Keepers' Diaries, January 2005

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Nairobi Nursery Unit

There was another anxious beginning to the New Year when both Ndomot and Madiba refused all milk, and were obviously unwell, suffering from a stomach disorder. Obviously, they had either eaten something toxic out in the bush, or the boiled barley supplement, which is added to the milk feed of all the orphans over 4 months old, was contaminated. Immediately, all barley was removed from the milk feeds of all the elephants, and this and the stools were sent to the Pathologist for tests. Both elephants suffered severe diarrheoa for about a week, which entailed giving them as much rehydration as they would take, as well as a course of Sulphadimidine to stem “the runs”. The results of the pathologist’s examination of the stools found no bacteria present, but traces of Aflotoxin in the barley, but which our Vet felt was not enough to be the cause of such a violent stomach upset. However, having first hand experience of the fragility of the infant elephants, we could not risk it so Daphne has managed to source ground oatmeal and dessicated coconut as alternative supplements for the infant elephants.

There was another anxious beginning to the New Year when both Ndomot and Madiba refused all milk, and were obviously unwell, suffering from a stomach disorder. Obviously, they had either eaten something toxic out in the bush, or the boiled barley supplement, which is added to the milk feed of all the orphans over 4 months old, was contaminated. Immediately, all barley was removed from the milk feeds of all the elephants, and this and the stools were sent to the Pathologist for tests. Both elephants suffered severe diarrheoa for about a week, which entailed giving them as much rehydration as they would take, as well as a course of Sulphadimidine to stem “the runs”. The results of the pathologist’s examination of the stools found no bacteria present, but traces of Aflotoxin in the barley, but which our Vet felt was not enough to be the cause of such a violent stomach upset. However, having first hand experience of the fragility of the infant elephants, we could not risk it so Daphne has managed to source ground oatmeal and dessicated coconut as alternative supplements for the infant elephants.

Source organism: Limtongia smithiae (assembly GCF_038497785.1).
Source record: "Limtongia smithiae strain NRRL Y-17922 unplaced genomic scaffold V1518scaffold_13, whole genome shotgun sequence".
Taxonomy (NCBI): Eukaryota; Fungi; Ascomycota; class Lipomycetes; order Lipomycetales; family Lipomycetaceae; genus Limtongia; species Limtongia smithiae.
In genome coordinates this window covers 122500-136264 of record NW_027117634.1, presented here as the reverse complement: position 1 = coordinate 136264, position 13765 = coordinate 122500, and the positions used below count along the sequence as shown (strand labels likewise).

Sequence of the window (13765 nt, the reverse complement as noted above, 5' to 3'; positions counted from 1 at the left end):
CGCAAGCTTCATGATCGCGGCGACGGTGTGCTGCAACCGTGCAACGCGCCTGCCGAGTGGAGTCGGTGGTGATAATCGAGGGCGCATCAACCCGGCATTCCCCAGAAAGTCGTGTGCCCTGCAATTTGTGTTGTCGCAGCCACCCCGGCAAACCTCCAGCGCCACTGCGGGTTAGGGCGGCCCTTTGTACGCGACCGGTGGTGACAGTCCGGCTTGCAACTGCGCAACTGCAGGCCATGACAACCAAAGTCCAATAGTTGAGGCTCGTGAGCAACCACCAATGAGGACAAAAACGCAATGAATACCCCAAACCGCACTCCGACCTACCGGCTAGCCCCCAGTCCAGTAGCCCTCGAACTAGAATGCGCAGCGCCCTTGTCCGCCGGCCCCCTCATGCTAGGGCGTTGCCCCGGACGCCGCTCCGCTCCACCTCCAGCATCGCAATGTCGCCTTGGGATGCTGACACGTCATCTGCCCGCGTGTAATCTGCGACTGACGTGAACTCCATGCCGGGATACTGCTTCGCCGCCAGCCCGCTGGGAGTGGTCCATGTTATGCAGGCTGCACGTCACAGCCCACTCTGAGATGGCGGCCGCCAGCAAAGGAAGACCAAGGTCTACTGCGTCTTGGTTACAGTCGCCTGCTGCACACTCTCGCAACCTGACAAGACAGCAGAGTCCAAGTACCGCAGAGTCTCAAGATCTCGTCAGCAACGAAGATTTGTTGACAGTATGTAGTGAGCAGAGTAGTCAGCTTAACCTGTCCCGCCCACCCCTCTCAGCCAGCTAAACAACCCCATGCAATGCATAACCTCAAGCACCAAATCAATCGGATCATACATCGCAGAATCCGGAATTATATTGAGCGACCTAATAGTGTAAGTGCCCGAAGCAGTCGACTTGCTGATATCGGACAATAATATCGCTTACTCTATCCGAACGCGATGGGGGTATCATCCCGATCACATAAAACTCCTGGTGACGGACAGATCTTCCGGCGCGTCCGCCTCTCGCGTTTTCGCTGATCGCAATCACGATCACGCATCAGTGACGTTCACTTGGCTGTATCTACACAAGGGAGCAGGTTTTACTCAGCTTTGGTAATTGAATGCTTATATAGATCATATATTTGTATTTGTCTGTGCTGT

During the time that both Ndomot and Madiba were so unwell, all the elephants were visibly depressed, Sunyei in particular, as the “Matriarch” of the Nursery group, standing close by them, and touching them tenderly with her trunk, disciplining Buchuma, who wanted to engage them in the usual “pushing game”.

Buchuma is the smallest and youngest of our Nursery bulls, and as such is determined to hold his own, seen in this month’s Diary as something of a “bully”. However, this simply demonstrates that he will be a force to be reckoned with when grown, and does not reflect badly on his normally friendly and very gentle character.